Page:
Tuesday, July 9, 2013

Stranger than fiction

There was a point when Mexican novelist Carlos Fuentes said he was going to stop writing novels because “I can no longer compete with the daily newspaper.” The question for me is whether the true-life story of Edward Snowdon making his way to a country granting him political asylum will beat the best novel I know about the subject. That’s Graham Greene’s 1965 novel “The Comedians” which was made into an equally terrific movie starring Elizabeth Taylor and Richard Burton. 

Greene set the novel in Haiti when it was ruled by President-for-Life Francois Duvalier. Papa Doc, as he was known, used the brutal, plain-clothed Tontons Macoute to carry out his wishes. Greene described them as "the President's boogey-men.  They wear dark glasses and call on their victims after dark." 

A story I heard about Papa Doc’s scare tactics was told to me by U.S. Senator Wyche Fowler (D-GA 1986-92). He said that Duvalier had a switch installed in the National Palace with which he could plunge the whole country into darkness. According to Fowler, Duvalier pulled the switch from time to time “just to show the people at every level of society that he could reach into their homes whenever he wanted."  Sometimes he’d leave the electricity off for a minute or two, sometimes for an hour or more.  In pre-Internet days this was certainly an interesting and innovative way to reach into people's private lives and let them be well aware of the long arm of their government.

Greene's story is that of the English owner of the “fallen on hard times” Trianon Hotel. Mr. Brown has had an ongoing romantic liaison with Martha Pineda, the wife of a South American ambassador to Haiti.  Their rendezvous site is the Christopher Columbus statue on Port-au-Prince's waterfront.   In a strange series of circumstances the hotelier ends up seeking and finding refuge for his friend and countryman, Major Jones, in ambassador Pineda's home.  Tontons Macoute respect the diplomatic immunity of the residence but the Haitian government refuses to authorize safe-passage out of the country for Major Jones.  In the novel Brown and Jones slip out of the embassy residence during a torrential rainstorm while the Tontons Macoute have accepted drinks in the kitchen.

In the movie it is more exciting. The Tontons Macoute are distracted by a decoy car they go chasing after and in which they find nothing.  Meanwhile, Jones makes it out of the embassy residence in the trunk of another diplomatic vehicle.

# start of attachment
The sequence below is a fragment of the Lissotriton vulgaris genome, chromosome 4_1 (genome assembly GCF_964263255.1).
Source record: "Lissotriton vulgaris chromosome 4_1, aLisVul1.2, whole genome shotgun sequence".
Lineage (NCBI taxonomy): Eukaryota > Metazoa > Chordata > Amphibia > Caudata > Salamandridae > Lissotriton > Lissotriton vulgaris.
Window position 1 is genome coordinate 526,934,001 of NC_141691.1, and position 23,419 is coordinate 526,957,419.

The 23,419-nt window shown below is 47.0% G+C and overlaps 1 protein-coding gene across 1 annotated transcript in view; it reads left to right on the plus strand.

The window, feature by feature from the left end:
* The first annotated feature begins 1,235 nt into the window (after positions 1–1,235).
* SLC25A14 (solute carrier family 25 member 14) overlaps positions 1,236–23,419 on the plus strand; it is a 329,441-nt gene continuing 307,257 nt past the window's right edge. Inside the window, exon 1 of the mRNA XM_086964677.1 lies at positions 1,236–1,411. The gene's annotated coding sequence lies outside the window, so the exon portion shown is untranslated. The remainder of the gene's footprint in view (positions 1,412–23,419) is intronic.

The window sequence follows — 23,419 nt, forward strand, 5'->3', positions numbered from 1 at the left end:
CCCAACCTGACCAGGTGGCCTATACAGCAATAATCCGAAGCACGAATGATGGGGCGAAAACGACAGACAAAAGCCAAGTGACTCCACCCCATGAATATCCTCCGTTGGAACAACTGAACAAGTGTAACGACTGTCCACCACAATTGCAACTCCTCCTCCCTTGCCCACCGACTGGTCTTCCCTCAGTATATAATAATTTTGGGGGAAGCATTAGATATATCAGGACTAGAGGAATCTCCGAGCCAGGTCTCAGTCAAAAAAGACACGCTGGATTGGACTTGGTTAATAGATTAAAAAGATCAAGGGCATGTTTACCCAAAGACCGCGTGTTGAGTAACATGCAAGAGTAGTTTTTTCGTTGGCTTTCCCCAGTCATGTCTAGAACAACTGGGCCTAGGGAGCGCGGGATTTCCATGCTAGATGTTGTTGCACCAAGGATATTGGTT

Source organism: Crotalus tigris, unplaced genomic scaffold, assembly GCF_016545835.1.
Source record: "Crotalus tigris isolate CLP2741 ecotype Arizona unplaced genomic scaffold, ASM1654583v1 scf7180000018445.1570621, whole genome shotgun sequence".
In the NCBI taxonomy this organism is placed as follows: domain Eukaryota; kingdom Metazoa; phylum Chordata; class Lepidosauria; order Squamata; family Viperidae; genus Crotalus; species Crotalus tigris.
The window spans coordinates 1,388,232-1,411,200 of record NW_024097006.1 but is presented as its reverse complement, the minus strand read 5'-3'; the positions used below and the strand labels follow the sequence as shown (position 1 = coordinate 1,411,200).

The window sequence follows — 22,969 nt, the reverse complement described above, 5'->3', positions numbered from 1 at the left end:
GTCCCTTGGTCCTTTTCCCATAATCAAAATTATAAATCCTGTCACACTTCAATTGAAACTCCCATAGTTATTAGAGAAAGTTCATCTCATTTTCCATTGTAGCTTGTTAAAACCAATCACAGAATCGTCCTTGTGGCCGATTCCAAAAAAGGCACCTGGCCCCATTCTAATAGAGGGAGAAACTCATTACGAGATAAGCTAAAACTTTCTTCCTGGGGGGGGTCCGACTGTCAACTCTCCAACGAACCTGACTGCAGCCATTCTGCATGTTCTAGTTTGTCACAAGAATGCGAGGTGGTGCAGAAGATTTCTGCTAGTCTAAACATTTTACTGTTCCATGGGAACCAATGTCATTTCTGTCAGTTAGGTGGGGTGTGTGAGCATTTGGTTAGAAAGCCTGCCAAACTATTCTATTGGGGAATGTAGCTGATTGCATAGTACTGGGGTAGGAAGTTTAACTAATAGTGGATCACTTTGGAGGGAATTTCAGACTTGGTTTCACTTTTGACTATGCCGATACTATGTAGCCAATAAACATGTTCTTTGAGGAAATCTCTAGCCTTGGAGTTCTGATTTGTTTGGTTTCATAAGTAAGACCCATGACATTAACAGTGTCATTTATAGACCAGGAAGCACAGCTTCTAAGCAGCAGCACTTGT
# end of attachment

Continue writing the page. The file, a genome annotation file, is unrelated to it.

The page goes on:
When I toured Haiti in 1988 I turned the trip into a Graham Greene pilgrimage.  I even stayed in the Trianon Hotel (Hotel Oloffson in real life) with "gables and balconies and towers, the fantastic nineteenth-century architecture of Port-au-Prince." I requested and received the Graham Greene Suite and even enjoyed visits to the hotel bar where I met Petite Pierre -- both a character in "The Comedians" and a real-life person. 

Since Greene is not clear about the South American country Ambassador Pineda represented, I drove by both the Paraguayan and Uruguayan ambassadors' residences.  But, lacking in my pilgrimage was a sighting of the Columbus statue. I knew that during the 1986 popular uprising against Duvalier’s son, Baby Doc, a crowd had toppled Columbus' statue and rolled it into the bay chanting "He came from the sea.  Let him go back to the sea." Haiti's next head of state, General Henri Namphy, had divers pull Columbus out of the muck, and hid the statue away. 

When I went to Haiti only the pedestal was in place.  I asked the hotel owner/manager if he knew where the statue was. He didn't. Knowing I was the unusual tourist who had rented a car, he tried to drum up some business for his hotel taxi drivers saying, "Hire one of my drivers.  They’ll know where it is." 

"If one of them knows, I'll hire him," I replied. 

One by one the drivers were called into the lobby. They each admitted not knowing where the statue was.

Eventually, my small group and I set off on our own.  We went to the Hôtel de Ville (City Hall) and found a city official who spoke Spanish.  He told us he knew where the statue was but would only reveal its location with permission from the mayor. He suggested we return the following day. 

On our way down the front steps of City Hall I spotted some Tontons Macoute wearing their signature dark glasses.  I asked one of them if he knew where the Columbus statue was.  "Of course" he replied and led us into the basement.  There was Columbus behind a row of wheelbarrows, down on one knee with a broken outstretched arm, a cigarette stuck in his mouth.

Fuentes is right—sometimes real life is crazier than fiction.

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